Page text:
How to get a flat stomach at any age

Learn how to get a flat stomach at any age, with tips from the health experts

Woman doing yoga over video call in living room surrounded by plants, after learning how to get a flat stomach at any age
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If you're looking for how to get a flat stomach at any age, you're most likely looking for ways to 'tone up' and start losing weight. Whether it's because you want to feel more comfortable in a bikini on holiday or start a longer weight loss journey, just a few simple steps will take you in the right direction. 

But be warned, there's no such thing as specific fat reduction. "There's no miracle diet, food, nutrient, or bioactive component that will target abdominal fat," says Dr Kari D. Piolla, a nutrition expert at California Polytechnic State University. "Despite what many weight loss programs will say, just doing loads of sit ups will not give you an immediate flat stomach."

Instead, you have to create an all-over calorie deficit to lose weight. This, combined with good exercise like walking for weight loss, will help you get a flat stomach - no matter your age. 

How to get a flat stomach at any age

It should come as no surprise that to get a flat stomach and lose weight generally, you need to eat well and exercise. This should mean you start to burn more calories than you eat every day, otherwise known as an energy or calorie deficit. But the type of exercise that you do matters more when it comes to losing fat around your middle, says Hannah Barrett, health advisor at Bupa Health Clinics.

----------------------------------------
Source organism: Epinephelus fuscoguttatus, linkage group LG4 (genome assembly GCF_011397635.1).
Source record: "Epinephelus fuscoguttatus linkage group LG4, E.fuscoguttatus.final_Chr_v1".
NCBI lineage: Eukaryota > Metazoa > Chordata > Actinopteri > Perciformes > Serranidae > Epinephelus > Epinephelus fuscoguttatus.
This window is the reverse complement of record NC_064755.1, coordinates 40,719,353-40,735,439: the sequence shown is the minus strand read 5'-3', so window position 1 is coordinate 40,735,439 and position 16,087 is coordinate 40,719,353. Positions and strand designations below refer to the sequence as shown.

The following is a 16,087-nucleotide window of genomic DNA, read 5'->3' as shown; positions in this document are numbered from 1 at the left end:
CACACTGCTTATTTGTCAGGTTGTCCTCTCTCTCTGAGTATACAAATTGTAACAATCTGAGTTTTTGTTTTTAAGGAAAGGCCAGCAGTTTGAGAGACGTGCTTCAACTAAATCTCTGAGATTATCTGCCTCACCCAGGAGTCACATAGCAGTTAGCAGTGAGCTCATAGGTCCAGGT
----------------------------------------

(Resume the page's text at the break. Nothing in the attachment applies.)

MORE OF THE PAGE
"You be tempted to think that the best way to get rid of stomach fat is plenty of sit-ups. However, this form of exercise will only target the muscles sitting behind your fat," Hannah explains. "Studies from Duke University Medical Center show that a regular combination of aerobic and strength training exercises are actually the best way to target your body's fat."

There are also many other factors that will affect how your body accumulates, stores, and then burns fat as you age to be aware of. 


"After around 25, your metabolic rate begins to slow down, meaning that most women will notice that they can’t eat the same as they used to without gaining some weight," explains Hannah. "This might be carried in new places for you, like around your hips, thighs, and bust. This is completely normal because usually after 25, your muscle mass starts to reduce, and your body is no longer building bone mass."